Growing old with dignity
In medical terms there are actually five stages of Alzheimer’s but for purposes of caregiving we break them down into early, middle and late stage. This article deals with early stage.
Although a person may not always appear to have dementia, in the early stages of Alzheimer’s he or she may be experiencing fairly moderate deterioration of the ability to process thoughts, absorb new information and will be more forgetful than usual. Even if the person exhibits all of these symptoms one cannot assume that it is Alzheimer’s. Only a thorough evaluation by a specialist physician can make this determination.
The early stage can last for many years before progressing to the next stage.
If your partner is in the early stage, it is entirely possible that you will not need to enrol professional caregivers. What the person with Alzheimer’s needs more than anything else at this stage is patience, support, a calm and familiar environment, and ongoing companionship.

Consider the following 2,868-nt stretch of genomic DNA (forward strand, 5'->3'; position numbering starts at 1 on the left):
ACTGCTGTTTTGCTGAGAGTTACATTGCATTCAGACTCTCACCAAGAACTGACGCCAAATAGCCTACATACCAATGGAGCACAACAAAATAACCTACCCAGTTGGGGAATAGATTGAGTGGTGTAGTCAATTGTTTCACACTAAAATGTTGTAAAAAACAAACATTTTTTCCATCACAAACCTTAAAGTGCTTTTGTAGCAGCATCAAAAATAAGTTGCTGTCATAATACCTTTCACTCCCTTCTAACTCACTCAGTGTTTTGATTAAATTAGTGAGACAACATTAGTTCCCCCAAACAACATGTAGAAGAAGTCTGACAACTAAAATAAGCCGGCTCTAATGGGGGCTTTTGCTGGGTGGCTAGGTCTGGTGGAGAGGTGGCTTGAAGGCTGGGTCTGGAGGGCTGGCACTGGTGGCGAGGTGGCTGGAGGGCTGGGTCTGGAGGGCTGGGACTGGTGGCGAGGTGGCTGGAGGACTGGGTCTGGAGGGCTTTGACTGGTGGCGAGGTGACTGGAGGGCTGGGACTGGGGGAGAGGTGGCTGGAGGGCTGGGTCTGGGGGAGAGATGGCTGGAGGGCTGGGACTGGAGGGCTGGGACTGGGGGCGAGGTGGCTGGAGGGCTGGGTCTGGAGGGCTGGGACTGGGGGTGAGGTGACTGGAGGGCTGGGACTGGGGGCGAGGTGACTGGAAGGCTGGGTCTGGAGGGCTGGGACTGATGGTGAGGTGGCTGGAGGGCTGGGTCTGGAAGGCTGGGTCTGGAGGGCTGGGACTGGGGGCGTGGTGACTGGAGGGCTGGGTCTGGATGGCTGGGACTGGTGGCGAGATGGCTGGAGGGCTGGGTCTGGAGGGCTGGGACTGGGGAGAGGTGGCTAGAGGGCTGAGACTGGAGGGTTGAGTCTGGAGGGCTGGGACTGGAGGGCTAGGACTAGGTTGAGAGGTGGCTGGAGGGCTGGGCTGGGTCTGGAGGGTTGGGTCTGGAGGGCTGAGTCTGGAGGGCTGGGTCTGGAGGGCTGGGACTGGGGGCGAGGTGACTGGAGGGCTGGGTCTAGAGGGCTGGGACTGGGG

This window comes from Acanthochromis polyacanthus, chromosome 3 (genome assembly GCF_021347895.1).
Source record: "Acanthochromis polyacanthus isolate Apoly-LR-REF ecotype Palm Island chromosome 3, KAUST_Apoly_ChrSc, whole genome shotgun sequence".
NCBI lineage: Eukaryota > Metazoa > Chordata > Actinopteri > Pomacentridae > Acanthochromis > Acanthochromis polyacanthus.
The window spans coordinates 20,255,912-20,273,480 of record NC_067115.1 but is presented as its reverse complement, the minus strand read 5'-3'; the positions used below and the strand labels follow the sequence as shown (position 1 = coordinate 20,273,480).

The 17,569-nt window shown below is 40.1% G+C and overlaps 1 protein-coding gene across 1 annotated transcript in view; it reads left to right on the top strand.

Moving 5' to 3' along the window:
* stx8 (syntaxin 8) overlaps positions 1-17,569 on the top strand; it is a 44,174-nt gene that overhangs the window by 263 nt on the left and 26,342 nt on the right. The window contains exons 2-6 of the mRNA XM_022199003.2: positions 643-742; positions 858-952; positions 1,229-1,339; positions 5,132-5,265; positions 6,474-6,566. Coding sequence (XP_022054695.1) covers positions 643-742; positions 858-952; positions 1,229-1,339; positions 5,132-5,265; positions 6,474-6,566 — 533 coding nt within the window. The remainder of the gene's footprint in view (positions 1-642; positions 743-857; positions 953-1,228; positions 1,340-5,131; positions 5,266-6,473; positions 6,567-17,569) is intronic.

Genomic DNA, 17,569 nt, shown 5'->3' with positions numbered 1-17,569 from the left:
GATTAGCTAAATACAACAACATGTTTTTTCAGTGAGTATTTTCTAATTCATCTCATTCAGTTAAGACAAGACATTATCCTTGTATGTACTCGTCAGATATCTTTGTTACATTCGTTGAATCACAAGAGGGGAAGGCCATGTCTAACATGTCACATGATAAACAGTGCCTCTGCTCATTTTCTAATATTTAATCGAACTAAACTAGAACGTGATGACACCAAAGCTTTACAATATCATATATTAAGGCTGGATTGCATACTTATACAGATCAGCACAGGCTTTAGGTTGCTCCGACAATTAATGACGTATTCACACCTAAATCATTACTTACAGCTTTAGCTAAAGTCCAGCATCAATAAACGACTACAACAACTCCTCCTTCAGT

You will increasingly become involved in assisting your loved one to remember appointments, birthdays, names and faces, familiar places etc.
It is vital that at this stage that you begin to plan for the inevitable deterioration of your loved one’s condition, so that you are fully prepared for the resultant challenges. It is advisable that you get your financial arrangements in order and that you consult with support organisations, such as Alzheimer’s South Africa. You should also prepare friends and relatives for the development of the illness.
What you should avoid doing is to allow him or her to withdraw from social activities. Also make sure that you establish routines and limit unnecessary disruptions to your daily living patterns. Regular exercise will also assist in curbing frustration and anxiety.
Finally, acknowledge that these are frightening times as you begin to reconcile the reality of your loved one’s condition. Rather than seeking refuge in denial, seek out emotional support from all available resources.